And on both scores the surprise happens because the connection between the Kingdom and the Cross is STILL a bit of a mystery. How would you answer the question, for instance, “Why did Jesus die on the Cross?” If you say, “He died to forgive our sins,” yes, that’s true, but what if you were then asked, “What has the forgiveness of sins got to do with the setting up of God’s Kingdom on this Earth?” What would you say then?

For many Christians the forgiveness of sins has nothing to do with the setting up of God’s Kingdom on the Earth. Instead, they say, our sins are forgiven so our souls get a free ticket to Heaven. To the Jews, however, forgiveness of sins had nothing to do with saving their souls for Heaven. To them, forgiveness of their sins was totally connected to the setting up of God’s Kingdom – because who was God setting up his Kingdom through? It was through them. But Israel had sinned badly and put a halt to God setting up his Kingdom through them. For God, therefore, to continue his work of setting up his Kingdom through Israel, Israel was in desperate need of forgiveness. The future of the entire world now rested on Israel being forgiven.

Which explains why Jesus’ death was such a great victory, because it was through his death that Israel’s sins were forgiven.

But even though the Jews knew that forgiveness of their sins was the key to God’s plan getting back on track through them, they still didn’t connect it to Jesus’ death. We see that in Acts 1:6 – which is now several weeks after Jesus died on the Cross – and the main concern of Jesus’ disciples is: “Lord, are you at this time going to restore the Kingdom in Israel?”

They still didn’t get it, that when Jesus died to forgive their sins, it meant the Kingdom had ALREADY been restored in Israel. That’s what Jesus had died for. That’s what their sins had been forgiven for. His death meant their sins had been forgiven, and that meant they were back on the job God had called them to do, of spreading God’s Kingdom to all nations.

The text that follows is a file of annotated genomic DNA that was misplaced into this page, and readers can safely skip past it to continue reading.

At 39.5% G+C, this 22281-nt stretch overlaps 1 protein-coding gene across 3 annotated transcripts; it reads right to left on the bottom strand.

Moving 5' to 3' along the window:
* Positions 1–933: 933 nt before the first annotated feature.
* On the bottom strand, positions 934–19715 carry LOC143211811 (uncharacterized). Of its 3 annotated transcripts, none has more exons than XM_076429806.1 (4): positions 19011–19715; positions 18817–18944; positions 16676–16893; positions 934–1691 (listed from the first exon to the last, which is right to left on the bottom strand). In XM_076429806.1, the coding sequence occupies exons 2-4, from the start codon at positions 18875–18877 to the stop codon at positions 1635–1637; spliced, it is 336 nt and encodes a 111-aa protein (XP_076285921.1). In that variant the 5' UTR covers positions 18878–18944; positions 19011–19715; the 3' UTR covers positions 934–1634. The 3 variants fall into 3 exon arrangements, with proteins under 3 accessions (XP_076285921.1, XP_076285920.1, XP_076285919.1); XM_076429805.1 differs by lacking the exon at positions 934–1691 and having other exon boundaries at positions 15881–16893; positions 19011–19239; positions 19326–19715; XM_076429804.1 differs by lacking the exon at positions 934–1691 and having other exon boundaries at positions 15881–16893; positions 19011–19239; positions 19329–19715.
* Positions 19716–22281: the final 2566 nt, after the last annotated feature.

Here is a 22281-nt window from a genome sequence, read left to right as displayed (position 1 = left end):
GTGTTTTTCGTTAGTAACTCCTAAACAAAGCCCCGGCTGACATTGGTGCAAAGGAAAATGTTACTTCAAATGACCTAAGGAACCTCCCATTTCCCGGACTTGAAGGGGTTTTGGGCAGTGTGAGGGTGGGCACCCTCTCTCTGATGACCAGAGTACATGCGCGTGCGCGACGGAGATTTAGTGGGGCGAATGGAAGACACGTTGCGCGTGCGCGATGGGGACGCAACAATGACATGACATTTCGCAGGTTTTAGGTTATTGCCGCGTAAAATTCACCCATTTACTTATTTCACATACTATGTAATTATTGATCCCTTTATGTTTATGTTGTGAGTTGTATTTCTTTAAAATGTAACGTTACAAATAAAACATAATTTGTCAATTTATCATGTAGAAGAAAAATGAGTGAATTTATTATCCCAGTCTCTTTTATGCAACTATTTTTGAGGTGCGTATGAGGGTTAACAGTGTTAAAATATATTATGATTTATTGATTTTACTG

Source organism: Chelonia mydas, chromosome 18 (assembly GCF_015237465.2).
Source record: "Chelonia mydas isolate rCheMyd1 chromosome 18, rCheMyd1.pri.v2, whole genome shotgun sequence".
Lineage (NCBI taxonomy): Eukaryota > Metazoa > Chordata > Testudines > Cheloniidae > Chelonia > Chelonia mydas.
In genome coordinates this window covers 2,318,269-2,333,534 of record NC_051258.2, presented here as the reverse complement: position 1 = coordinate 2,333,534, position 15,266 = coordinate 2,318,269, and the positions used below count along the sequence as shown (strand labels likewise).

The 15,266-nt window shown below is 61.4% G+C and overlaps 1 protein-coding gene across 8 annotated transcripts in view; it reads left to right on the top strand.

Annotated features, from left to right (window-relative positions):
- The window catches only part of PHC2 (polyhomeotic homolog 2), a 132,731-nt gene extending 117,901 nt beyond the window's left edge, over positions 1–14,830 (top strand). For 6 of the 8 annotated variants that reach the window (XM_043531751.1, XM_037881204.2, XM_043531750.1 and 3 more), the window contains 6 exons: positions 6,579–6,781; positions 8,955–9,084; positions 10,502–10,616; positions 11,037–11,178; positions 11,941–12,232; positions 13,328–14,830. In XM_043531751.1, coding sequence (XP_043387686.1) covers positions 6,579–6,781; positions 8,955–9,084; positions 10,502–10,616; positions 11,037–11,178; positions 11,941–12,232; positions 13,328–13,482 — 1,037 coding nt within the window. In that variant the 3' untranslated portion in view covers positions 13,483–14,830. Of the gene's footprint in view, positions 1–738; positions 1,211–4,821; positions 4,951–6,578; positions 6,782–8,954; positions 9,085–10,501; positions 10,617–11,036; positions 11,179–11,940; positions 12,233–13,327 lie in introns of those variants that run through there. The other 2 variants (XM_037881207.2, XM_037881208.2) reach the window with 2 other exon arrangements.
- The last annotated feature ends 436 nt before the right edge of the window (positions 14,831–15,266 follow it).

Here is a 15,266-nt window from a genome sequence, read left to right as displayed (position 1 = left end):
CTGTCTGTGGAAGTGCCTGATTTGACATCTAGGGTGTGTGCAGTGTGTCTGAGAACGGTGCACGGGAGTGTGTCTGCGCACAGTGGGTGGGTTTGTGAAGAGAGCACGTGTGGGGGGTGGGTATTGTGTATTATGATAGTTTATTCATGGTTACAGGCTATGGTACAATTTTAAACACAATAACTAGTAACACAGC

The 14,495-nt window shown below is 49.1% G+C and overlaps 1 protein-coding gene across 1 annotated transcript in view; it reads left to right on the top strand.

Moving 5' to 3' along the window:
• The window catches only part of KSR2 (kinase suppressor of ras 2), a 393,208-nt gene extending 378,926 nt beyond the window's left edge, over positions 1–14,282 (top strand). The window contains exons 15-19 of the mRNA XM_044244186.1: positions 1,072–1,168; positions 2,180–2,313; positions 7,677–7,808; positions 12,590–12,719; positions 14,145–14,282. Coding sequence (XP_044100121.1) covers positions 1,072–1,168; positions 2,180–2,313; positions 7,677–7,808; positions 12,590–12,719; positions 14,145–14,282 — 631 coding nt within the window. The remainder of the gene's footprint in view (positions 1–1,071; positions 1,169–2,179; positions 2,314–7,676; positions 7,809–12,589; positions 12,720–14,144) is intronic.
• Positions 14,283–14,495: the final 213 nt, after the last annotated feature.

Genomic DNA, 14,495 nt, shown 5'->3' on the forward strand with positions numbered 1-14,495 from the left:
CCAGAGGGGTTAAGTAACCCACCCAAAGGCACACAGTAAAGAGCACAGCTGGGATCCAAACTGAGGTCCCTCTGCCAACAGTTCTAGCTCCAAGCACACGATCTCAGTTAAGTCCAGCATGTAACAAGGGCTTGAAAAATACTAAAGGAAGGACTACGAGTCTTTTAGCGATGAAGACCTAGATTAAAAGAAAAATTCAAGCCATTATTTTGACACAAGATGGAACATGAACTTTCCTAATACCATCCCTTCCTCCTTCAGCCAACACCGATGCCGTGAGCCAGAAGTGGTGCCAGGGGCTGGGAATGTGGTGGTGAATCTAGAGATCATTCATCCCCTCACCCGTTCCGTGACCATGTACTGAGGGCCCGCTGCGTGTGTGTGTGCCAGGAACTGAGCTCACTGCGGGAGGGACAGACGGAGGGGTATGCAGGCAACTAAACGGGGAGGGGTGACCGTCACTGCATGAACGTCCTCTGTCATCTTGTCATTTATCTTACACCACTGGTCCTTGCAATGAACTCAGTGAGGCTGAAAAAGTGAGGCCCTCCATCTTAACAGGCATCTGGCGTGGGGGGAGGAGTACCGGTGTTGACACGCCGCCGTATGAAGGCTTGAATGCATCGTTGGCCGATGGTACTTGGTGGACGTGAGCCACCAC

But it took the Holy Spirit to get that through their heads, as we see in Acts 3:17, when Peter acknowledges the Jews’ ignorance in killing Jesus, “BUT,” he adds in verse 18, “this is how God fulfilled what he had foretold through all the prophets, saying that his Christ would suffer.” It was the death of Christ that had flung open all those prophecies in the Old Testament about God’s Kingdom being restored for the whole world through Israel. That’s why Christ’s death was such a victory, because the Kingdom promised through Israel had begun already.

Thanks to Peter, we can now see the connection between the Kingdom and the Cross, because it was Christ’s death forgiving the sins of Israel that launched God’s Kingdom. And thanks to Peter again, in Acts 3:26, he made it clear where it all began: “When God raised up his Servant, he sent him first to you (Jews) to bless you by turning each of you from YOUR wicked ways.” God’s Kingdom had been launched afresh in Israel because God had dealt with THEIR sins first.

And how had God dealt with Israel’s sins? Through Christ toppling the dark forces that had caused Israel to sin in the first place.

And how did he do that? Three things won the battle for Jesus: First off, as Israel’s representative, he did what Israel didn’t do – he stayed utterly loyal to God and never strayed from his purpose. Secondly, he took the death that Israel had brought on itself, from chasing other gods, on himself. And thirdly, by his death the sins of Israel were forgiven. All three dealt a deathblow on the evil forces, but the third one especially, forgiveness, because forgiveness destroys evil’s power.

Evil has no power left where there is forgiveness. If you’ve done something horribly wrong to me, for instance, but I forgive you, the power of evil to make me bitter and angry at what you’ve done is broken. That’s the power of forgiveness, and through Jesus’ death forgiving Israel’s sin, the power of evil over Israel was broken too, freeing them up to fulfill their calling again. And they got off to a great start too, because thousands of Jews responded to Peter’s message, launching the Kingdom of God in the Church, that reached out next to the Gentiles, just as God promised to Abraham.